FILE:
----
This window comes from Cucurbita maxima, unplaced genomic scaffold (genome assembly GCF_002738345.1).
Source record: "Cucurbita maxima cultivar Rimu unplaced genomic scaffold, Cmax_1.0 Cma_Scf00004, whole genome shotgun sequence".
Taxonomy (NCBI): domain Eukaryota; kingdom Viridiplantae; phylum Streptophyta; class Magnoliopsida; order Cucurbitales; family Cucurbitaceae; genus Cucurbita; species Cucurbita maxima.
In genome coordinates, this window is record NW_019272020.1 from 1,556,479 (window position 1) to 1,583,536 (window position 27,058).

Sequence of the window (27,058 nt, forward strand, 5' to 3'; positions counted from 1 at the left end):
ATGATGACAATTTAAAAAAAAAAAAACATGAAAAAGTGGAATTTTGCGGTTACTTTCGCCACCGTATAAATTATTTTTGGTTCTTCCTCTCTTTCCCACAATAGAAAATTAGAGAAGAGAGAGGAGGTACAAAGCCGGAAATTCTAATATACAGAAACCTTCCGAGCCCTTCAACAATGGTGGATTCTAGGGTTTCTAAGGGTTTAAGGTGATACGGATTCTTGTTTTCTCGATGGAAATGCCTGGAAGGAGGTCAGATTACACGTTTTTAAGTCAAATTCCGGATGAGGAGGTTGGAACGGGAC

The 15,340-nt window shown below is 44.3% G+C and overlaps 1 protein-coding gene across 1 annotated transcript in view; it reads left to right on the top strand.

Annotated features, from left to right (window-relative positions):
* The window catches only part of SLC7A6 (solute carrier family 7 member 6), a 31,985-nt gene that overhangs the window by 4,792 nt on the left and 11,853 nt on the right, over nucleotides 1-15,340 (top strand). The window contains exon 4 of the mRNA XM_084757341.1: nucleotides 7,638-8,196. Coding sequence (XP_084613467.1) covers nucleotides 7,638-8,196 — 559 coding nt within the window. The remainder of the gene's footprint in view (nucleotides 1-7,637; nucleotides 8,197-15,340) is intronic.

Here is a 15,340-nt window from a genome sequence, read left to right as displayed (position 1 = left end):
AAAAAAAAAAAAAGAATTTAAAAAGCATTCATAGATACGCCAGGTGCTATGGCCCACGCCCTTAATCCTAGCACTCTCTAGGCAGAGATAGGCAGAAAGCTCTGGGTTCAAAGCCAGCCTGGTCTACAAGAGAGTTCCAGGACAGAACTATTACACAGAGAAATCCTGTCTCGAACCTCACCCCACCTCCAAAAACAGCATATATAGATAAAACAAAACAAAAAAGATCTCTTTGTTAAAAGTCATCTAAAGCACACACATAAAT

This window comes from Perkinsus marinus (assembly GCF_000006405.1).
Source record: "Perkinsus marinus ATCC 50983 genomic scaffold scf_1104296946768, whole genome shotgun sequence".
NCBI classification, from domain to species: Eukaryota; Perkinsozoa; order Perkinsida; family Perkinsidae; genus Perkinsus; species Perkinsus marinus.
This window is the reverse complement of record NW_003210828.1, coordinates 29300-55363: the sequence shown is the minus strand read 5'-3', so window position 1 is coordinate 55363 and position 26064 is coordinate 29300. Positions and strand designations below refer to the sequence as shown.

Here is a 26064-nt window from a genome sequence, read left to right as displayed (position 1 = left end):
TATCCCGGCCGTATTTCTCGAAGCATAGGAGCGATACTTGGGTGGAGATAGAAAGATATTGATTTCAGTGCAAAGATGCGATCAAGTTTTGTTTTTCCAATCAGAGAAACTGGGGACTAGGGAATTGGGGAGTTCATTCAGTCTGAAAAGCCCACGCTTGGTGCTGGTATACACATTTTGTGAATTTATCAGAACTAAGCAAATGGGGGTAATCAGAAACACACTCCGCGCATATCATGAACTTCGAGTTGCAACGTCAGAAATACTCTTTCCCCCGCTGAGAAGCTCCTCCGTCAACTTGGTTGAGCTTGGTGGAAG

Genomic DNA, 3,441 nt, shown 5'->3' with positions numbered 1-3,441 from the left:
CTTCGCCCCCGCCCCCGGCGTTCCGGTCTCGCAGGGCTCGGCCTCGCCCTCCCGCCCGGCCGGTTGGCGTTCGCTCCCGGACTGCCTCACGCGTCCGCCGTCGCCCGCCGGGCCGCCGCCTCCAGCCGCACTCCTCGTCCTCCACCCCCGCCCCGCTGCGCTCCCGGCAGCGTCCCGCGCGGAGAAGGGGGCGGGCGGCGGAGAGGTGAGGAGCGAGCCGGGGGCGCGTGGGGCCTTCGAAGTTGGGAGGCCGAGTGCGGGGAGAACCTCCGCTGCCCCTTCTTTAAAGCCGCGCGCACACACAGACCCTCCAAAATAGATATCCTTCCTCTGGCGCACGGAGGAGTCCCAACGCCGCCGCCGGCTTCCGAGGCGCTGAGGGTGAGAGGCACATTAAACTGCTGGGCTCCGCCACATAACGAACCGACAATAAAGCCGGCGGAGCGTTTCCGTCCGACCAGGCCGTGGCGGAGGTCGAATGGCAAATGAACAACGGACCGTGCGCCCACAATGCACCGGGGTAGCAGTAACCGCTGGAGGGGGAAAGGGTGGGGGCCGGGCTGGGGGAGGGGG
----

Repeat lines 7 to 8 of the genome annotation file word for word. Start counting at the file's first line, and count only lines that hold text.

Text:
The 15,340-nt window shown below is 44.3% G+C and overlaps 1 protein-coding gene across 1 annotated transcript in view; it reads left to right on the top strand.

Annotated features, from left to right (window-relative positions):